Schansman ‘‘stuck up for you and made you laugh when he saw there was something wrong,’’ according to Fabienne Schriek, a former classmate from his high school, Alberdingk Thijm College in Hilversum. He also was a peacemaker, Schriek said via a Facebook conversation. ‘‘If there was a fight in class he could cool everyone down again, made a joke, and it was like it never happened.’’
Schansman loved soccer. He posted frequently on Instagram, smiling selfies and casual photos with his arms around friends. In a final picture, uploaded last week, two people were sprawled on an outdoor trampoline. He hashtagged the event ‘‘just chillin in the garden feelin like a duck.’’
Hours after Flight 17 was shot down, Schansman’s girlfriend, Floor van Dranen, had changed her Facebook cover photograph to one of the two of them embracing, prompting friends to leave pictures of hearts and tears, and grief-stricken messages in Dutch.
‘‘Sterkte,’’ many of the messages encouraged van Dranen. Strength.
All of the passengers were traveling to Malaysia’s capital, Kuala Lumpur, for different reasons, as a final destination or just as a transit point. Some were vacationers, like Schansman and Keijzer. The nun, 77, had been on a retreat in France. The grandfather, 68, was ferrying his grandchildren home to Australia from a family trip so they wouldn’t miss the first few days of school in Perth. At least seven of the passengers were traveling to Melbourne to the 20th International AIDS Conference.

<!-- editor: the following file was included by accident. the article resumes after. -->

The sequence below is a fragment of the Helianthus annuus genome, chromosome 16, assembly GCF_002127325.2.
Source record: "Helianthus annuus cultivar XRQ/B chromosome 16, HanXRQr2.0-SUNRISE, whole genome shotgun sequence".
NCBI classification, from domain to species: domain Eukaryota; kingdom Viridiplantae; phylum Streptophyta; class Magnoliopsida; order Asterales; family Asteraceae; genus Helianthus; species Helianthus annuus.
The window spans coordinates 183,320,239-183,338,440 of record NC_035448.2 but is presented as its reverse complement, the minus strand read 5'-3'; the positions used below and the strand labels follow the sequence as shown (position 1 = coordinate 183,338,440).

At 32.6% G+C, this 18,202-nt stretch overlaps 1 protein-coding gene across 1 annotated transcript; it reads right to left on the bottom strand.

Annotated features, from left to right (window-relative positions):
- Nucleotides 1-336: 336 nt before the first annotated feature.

Among them was Joep Lange, a Dutch researcher who had been a pioneer in the field since the earliest days of the AIDS epidemic, and who worked to improve developing nations’ access to medication.
‘‘Joep was a calm voice but an absolutely fierce and committed advocate for access to HIV care for all,’’ wrote Paul Volberding, the director of the AIDS Research Institute at the University of California at San Francisco, via email. Volberding was already in Australia for the conference, where 14,000 attendees were still stunned by the losses to their community. Lange ‘‘was unafraid of speaking the truth and especially willing to take public officials to task when they deserved it.’’
President Barack Obama used the AIDS researchers as an examples of goodness amid the ‘‘outrageous’’ violence of the tragedy.
‘‘In this world today, we shouldn’t forget that in the midst of conflict and killing, there are people like these,’’ the president said at a White House news conference Friday morning. ‘‘People who are focused on what can be built rather than what can be destroyed; people who are focused on how they can help people that they've never met; people who define themselves not by what makes them different from other people but by the humanity they hold in common.’’
All of them boarded the plane and none of them left it.
Families that had hoped to greet loved ones instead waited for news of their last minutes alive.
Australian citizen Kaylene Mann had already lost her brother, Rod Burrows, in March when Malaysia Airlines Flight 370 vanished en route from Kuala Lumpur to Beijing. On Thursday, she learned that her stepdaughter, Maree Rizk, was on Flight 17.
‘‘It just brought everyone, everything back,’’ Greg Burrows, Mann’s brother, told the Associated Press. ‘‘It’s just . . . ripped our guts again.’’
Malaysian citizen Akmar Mohamad Noor had been looking forward to spending Eid, the festival marking the end of the holy month of Ramadan, with her sister, who lived in Geneva and hadn’t been home for the holiday in several decades.
‘‘She was coming back from Geneva to celebrate [Eid] with us for the first time in 30 years,’’ Akmar told reporters at Kuala Lumpur’s airport. ‘‘She called me just before she boarded the plane and said, ‘See you soon.’ ”